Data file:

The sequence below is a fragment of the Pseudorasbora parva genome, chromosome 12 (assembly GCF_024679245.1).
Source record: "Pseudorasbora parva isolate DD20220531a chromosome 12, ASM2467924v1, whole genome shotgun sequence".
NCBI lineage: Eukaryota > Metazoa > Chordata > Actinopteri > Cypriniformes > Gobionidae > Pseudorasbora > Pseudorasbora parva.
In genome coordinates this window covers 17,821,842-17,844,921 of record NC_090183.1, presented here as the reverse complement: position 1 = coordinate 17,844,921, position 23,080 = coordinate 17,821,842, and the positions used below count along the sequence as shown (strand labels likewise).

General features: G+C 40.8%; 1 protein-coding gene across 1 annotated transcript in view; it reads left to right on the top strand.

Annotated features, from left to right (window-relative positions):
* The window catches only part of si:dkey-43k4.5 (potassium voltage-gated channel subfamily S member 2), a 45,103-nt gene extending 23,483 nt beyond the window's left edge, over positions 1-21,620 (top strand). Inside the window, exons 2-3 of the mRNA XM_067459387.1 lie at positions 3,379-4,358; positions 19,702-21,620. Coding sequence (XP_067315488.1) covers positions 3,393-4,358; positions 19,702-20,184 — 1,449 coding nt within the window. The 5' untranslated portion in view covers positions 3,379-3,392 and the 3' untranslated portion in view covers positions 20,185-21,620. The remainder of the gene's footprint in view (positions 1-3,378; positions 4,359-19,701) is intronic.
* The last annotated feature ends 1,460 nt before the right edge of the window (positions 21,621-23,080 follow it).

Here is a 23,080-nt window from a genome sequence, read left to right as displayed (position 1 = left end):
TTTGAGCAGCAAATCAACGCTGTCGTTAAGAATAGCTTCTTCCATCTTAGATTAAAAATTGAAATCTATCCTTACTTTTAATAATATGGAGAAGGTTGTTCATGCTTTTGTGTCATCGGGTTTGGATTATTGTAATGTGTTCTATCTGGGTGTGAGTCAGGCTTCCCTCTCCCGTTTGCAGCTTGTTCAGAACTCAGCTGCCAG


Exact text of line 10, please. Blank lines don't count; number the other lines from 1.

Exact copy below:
TTTGAGCAGCAAATCAACGCTGTCGTTAAGAATAGCTTCTTCCATCTTAGATTAAAAATTGAAATCTATCCTTACTTTTAATAATATGGAGAAGGTTGTTCATGCTTTTGTGTCATCGGGTTTGGATTATTGTAATGTGTTCTATCTGGGTGTGAGTCAGGCTTCCCTCTCCCGTTTGCAGCTTGTTCAGAACTCAGCTGCCAG